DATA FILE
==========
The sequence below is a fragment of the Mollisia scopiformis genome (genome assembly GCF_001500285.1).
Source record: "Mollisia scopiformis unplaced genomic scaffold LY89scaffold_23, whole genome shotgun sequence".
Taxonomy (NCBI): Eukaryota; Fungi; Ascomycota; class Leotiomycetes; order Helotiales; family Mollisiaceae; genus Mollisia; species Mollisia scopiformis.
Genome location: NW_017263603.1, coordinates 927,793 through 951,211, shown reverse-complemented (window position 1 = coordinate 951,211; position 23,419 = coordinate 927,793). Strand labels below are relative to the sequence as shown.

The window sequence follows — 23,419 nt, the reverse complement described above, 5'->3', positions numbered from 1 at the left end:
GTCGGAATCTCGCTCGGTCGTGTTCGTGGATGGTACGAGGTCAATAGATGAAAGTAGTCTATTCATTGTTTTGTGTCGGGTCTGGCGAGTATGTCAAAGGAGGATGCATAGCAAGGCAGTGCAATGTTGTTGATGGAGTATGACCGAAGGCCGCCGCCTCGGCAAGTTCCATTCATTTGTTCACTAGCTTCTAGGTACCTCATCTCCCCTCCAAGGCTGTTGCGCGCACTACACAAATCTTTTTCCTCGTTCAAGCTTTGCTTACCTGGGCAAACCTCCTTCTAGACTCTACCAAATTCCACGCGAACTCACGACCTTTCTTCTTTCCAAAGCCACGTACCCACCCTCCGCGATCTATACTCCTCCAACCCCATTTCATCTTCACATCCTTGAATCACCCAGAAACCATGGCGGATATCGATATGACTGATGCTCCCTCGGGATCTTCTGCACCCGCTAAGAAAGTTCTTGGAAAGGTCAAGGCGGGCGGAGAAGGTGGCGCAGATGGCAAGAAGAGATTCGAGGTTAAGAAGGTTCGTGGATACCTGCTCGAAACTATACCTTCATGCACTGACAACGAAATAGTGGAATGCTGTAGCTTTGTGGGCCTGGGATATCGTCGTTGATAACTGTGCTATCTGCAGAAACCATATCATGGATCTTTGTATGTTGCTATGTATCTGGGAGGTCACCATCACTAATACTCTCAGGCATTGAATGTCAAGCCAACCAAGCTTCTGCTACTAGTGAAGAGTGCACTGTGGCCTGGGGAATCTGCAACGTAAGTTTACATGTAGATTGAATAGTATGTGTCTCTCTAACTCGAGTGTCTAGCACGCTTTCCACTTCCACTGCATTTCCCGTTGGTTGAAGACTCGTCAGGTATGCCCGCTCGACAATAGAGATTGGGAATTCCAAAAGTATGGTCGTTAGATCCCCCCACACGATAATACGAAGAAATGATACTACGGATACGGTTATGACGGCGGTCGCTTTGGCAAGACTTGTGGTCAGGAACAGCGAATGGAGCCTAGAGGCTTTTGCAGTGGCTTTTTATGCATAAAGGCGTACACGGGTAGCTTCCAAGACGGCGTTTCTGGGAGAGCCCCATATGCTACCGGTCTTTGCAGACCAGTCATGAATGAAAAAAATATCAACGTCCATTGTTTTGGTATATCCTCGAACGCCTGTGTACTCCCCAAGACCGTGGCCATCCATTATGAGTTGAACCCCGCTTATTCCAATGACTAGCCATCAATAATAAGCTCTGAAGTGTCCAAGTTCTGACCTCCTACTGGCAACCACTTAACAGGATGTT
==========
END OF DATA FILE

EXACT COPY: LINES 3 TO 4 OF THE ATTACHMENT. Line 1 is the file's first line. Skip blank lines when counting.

Taxonomy (NCBI): Eukaryota; Fungi; Ascomycota; class Leotiomycetes; order Helotiales; family Mollisiaceae; genus Mollisia; species Mollisia scopiformis.
Genome location: NW_017263603.1, coordinates 927,793 through 951,211, shown reverse-complemented (window position 1 = coordinate 951,211; position 23,419 = coordinate 927,793). Strand labels below are relative to the sequence as shown.